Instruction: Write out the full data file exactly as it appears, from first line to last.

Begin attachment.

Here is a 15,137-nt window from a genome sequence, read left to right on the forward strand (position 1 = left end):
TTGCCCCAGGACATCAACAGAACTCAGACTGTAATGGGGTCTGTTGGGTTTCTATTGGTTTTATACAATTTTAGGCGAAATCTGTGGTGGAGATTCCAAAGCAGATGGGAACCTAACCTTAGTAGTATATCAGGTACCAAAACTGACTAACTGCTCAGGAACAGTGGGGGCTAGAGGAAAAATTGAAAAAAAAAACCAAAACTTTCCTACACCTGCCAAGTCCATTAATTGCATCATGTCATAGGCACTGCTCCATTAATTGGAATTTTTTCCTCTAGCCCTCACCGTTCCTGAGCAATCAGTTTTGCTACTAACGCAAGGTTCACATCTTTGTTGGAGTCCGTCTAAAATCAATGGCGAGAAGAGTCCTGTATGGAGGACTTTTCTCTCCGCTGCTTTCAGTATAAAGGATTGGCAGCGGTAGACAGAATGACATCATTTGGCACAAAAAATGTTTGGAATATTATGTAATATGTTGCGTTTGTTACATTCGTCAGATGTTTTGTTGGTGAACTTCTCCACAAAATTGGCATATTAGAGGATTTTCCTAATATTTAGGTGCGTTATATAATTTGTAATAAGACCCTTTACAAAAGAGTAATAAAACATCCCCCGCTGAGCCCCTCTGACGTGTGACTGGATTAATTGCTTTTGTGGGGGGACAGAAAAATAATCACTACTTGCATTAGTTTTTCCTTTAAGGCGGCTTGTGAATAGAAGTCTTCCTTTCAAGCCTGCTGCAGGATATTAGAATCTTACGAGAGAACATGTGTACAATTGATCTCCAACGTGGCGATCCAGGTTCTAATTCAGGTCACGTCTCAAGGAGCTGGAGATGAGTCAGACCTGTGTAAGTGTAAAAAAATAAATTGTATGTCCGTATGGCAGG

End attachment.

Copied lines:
Here is a 15,137-nt window from a genome sequence, read left to right on the forward strand (position 1 = left end):
TTGCCCCAGGACATCAACAGAACTCAGACTGTAATGGGGTCTGTTGGGTTTCTATTGGTTTTATACAATTTTAGGCGAAATCTGTGGTGGAGATTCCAAAGCAGATGGGAACCTAACCTTAGTAGTATATCAGGTACCAAAACTGACTAACTGCTCAGGAACAGTGGGGGCTAGAGGAAAAATTGAAAAAAAAAACCAAAACTTTCCTACACCTGCCAAGTCCATTAATTGCATCATGTCATAGGCACTGCTCCATTAATTGGAATTTTTTCCTCTAGCCCTCACCGTTCCTGAGCAATCAGTTTTGCTACTAACGCAAGGTTCACATCTTTGTTGGAGTCCGTCTAAAATCAATGGCGAGAAGAGTCCTGTATGGAGGACTTTTCTCTCCGCTGCTTTCAGTATAAAGGATTGGCAGCGGTAGACAGAATGACATCATTTGGCACAAAAAATGTTTGGAATATTATGTAATATGTTGCGTTTGTTACATTCGTCAGATGTTTTGTTGGTGAACTTCTCCACAAAATTGGCATATTAGAGGATTTTCCTAATATTTAGGTGCGTTATATAATTTGTAATAAGACCCTTTACAAAAGAGTAATAAAACATCCCCCGCTGAGCCCCTCTGACGTGTGACTGGATTAATTGCTTTTGTGGGGGGACAGAAAAATAATCACTACTTGCATTAGTTTTTCCTTTAAGGCGGCTTGTGAATAGAAGTCTTCCTTTCAAGCCTGCTGCAGGATATTAGAATCTTACGAGAGAACATGTGTACAATTGATCTCCAACGTGGCGATCCAGGTTCTAATTCAGGTCACGTCTCAAGGAGCTGGAGATGAGTCAGACCTGTGTAAGTGTAAAAAAATAAATTGTATGTCCGTATGGCAGG